What began as a stage crew job at Village Theatre in Issaquah blossomed into a freelance career.

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Jenny Littlefield

What do you do? I’m a freelance theatrical set designer. I essentially get to read a script and, along with the director, dream up a design for the scenery that best helps tell the story.

How did you get started in that field? I started as stage crew for a summer stock production at Village Theatre in Issaquah when I was in high school. Soon after, I landed my first job working in their box office. I ended up working for Village for 10 years, and while I always worked front of house, I knew I wanted to be a part of creating the magic on stage. So, I started taking art classes at the local community college, as well as reaching out to set designers in Seattle and offering to assist them. Much of my design training has been thanks to the mentorship of these designers.

What’s a typical day like? Designers generally will be working on several shows at any given time, at various stages in the process. So, I may have a meeting with a director to discuss design concept for one play, then head back to my studio to work on a scale model of a design about to be built, and then go help paint another set that’s already been built. It takes a lot of self-discipline (and coffee) to keep on track. Luckily, many of the other theater artists I collaborate with are friends, so even on the most challenging days, I’m having a blast and doing what I love with people I admire.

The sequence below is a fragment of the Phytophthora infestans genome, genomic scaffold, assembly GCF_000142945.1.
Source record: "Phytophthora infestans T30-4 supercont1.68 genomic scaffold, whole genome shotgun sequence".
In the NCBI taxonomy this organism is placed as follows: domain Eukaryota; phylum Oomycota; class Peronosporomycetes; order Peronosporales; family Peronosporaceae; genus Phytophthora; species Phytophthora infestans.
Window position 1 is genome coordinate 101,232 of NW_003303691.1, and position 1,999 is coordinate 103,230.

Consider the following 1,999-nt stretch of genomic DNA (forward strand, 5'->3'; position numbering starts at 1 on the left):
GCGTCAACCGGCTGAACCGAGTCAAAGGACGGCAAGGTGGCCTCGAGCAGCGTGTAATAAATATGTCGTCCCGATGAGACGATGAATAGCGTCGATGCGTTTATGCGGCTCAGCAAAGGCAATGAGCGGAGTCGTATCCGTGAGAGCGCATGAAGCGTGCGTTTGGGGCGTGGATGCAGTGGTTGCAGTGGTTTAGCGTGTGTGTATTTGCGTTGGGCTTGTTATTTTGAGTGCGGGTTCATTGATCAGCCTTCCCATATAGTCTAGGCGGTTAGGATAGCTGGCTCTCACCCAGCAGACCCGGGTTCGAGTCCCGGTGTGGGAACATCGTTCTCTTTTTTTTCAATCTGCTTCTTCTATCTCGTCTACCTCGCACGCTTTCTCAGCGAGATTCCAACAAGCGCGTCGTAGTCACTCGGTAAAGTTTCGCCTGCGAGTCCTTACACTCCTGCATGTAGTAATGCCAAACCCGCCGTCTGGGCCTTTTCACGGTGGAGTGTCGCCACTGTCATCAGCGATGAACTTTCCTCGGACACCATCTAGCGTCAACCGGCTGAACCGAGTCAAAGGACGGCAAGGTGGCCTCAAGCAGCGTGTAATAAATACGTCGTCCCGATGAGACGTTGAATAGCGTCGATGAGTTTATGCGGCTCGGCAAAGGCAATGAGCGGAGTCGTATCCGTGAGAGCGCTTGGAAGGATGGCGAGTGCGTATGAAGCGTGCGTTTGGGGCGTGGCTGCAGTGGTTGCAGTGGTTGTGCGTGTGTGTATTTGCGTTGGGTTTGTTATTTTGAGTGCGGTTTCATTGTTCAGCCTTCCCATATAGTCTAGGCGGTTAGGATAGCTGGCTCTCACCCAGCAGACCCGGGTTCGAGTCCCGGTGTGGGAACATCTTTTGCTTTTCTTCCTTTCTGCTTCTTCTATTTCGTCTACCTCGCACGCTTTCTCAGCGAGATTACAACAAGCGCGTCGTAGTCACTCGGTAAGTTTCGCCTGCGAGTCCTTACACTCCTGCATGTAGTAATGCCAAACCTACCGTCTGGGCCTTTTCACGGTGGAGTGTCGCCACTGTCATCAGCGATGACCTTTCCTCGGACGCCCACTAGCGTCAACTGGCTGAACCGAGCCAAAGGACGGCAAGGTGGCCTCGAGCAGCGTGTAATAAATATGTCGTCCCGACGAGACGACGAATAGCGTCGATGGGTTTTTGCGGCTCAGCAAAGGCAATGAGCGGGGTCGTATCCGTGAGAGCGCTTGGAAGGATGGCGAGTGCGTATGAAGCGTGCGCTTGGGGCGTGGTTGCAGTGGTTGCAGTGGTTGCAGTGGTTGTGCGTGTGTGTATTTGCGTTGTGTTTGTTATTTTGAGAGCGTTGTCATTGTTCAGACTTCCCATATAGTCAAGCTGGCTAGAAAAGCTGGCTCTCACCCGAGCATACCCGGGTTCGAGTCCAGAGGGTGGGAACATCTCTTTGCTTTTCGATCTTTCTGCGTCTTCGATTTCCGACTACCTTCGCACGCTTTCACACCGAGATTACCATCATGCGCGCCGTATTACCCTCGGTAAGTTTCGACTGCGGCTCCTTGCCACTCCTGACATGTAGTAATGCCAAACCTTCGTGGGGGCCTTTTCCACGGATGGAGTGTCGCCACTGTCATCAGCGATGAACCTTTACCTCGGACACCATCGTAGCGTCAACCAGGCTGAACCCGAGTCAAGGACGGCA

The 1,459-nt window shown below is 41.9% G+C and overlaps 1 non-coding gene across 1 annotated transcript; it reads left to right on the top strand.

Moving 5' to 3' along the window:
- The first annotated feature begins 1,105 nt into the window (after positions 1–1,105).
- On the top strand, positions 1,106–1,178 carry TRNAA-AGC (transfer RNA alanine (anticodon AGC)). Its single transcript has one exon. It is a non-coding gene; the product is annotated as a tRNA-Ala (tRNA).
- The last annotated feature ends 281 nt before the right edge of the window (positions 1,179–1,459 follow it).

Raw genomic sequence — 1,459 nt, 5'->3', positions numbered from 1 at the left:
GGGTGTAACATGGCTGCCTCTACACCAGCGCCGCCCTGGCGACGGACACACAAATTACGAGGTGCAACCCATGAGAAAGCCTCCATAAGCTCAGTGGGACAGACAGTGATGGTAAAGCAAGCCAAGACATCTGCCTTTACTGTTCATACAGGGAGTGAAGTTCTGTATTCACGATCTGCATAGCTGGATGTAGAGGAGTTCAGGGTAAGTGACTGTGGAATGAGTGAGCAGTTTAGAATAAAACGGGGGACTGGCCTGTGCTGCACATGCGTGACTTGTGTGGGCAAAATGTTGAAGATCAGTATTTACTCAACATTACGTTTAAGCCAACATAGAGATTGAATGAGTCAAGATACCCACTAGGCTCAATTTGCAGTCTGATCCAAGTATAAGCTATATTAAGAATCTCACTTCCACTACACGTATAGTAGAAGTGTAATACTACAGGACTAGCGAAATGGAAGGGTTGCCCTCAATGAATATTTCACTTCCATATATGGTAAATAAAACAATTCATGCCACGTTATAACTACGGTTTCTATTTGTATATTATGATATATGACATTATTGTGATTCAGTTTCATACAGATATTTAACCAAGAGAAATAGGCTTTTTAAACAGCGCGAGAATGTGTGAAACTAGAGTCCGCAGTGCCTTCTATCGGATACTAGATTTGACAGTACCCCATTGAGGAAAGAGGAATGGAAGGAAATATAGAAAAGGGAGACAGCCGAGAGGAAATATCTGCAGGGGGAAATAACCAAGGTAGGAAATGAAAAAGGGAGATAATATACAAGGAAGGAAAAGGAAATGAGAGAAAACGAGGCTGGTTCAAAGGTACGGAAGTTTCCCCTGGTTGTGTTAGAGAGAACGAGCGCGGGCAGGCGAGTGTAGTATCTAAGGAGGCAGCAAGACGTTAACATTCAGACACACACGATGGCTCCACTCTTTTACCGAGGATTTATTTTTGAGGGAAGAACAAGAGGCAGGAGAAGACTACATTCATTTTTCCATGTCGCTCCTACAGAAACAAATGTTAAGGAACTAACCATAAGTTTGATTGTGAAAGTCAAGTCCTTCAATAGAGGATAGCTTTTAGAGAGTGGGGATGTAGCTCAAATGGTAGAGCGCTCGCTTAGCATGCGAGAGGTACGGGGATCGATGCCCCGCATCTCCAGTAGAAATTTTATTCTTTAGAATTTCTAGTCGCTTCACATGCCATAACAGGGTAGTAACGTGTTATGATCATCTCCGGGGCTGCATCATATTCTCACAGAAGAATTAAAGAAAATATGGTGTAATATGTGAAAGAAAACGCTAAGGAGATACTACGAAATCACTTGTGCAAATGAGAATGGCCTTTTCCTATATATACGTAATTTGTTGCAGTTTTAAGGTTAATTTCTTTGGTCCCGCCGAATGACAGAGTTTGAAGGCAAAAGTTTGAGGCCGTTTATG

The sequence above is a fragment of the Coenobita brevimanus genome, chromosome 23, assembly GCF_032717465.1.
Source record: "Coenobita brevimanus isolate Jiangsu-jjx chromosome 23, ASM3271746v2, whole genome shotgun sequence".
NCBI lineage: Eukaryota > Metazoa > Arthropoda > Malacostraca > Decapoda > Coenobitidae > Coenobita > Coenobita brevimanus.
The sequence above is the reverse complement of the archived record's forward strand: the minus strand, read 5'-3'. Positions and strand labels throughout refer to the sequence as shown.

What surprises people about what you do? When I tell people I do theater, they usually ask if I’m an actress or costume designer. While there are many amazing female set designers in Seattle, it’s still generally a male-dominated vocation. There’s a big shift happening, though. Many of the productions I worked on in 2017, especially, were with technical and carpentry roles filled by women.

What’s the best part of the job? The best part of the job is getting to see what other people do with these designs you’ve created. How are they using them to tell their story? Being that theater is all about shared experiences (with the artists and the audience), a great set design helps tell the story and seems to melt away — getting out of the way and making those shared experiences more possible.

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